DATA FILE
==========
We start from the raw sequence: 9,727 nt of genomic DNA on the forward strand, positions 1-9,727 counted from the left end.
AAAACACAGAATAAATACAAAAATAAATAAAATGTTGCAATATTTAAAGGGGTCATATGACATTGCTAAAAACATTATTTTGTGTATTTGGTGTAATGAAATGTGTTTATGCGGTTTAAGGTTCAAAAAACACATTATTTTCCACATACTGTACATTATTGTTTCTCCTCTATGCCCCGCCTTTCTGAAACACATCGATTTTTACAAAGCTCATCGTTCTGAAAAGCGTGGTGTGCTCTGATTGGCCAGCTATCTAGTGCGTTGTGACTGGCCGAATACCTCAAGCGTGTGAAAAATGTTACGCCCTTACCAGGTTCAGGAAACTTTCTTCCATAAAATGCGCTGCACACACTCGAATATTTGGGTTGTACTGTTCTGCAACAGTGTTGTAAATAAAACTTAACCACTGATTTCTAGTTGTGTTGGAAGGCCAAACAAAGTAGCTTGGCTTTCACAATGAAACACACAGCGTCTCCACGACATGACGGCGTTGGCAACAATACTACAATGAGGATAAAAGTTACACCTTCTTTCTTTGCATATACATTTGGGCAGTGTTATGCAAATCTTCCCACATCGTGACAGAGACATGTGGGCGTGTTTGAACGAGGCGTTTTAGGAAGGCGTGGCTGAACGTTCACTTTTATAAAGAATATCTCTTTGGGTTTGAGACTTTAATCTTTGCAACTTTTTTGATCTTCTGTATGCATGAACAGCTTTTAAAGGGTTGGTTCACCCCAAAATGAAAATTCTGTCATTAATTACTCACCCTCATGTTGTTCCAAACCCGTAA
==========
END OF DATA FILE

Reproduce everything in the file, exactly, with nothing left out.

We start from the raw sequence: 9,727 nt of genomic DNA on the forward strand, positions 1-9,727 counted from the left end.
AAAACACAGAATAAATACAAAAATAAATAAAATGTTGCAATATTTAAAGGGGTCATATGACATTGCTAAAAACATTATTTTGTGTATTTGGTGTAATGAAATGTGTTTATGCGGTTTAAGGTTCAAAAAACACATTATTTTCCACATACTGTACATTATTGTTTCTCCTCTATGCCCCGCCTTTCTGAAACACATCGATTTTTACAAAGCTCATCGTTCTGAAAAGCGTGGTGTGCTCTGATTGGCCAGCTATCTAGTGCGTTGTGACTGGCCGAATACCTCAAGCGTGTGAAAAATGTTACGCCCTTACCAGGTTCAGGAAACTTTCTTCCATAAAATGCGCTGCACACACTCGAATATTTGGGTTGTACTGTTCTGCAACAGTGTTGTAAATAAAACTTAACCACTGATTTCTAGTTGTGTTGGAAGGCCAAACAAAGTAGCTTGGCTTTCACAATGAAACACACAGCGTCTCCACGACATGACGGCGTTGGCAACAATACTACAATGAGGATAAAAGTTACACCTTCTTTCTTTGCATATACATTTGGGCAGTGTTATGCAAATCTTCCCACATCGTGACAGAGACATGTGGGCGTGTTTGAACGAGGCGTTTTAGGAAGGCGTGGCTGAACGTTCACTTTTATAAAGAATATCTCTTTGGGTTTGAGACTTTAATCTTTGCAACTTTTTTGATCTTCTGTATGCATGAACAGCTTTTAAAGGGTTGGTTCACCCCAAAATGAAAATTCTGTCATTAATTACTCACCCTCATGTTGTTCCAAACCCGTAA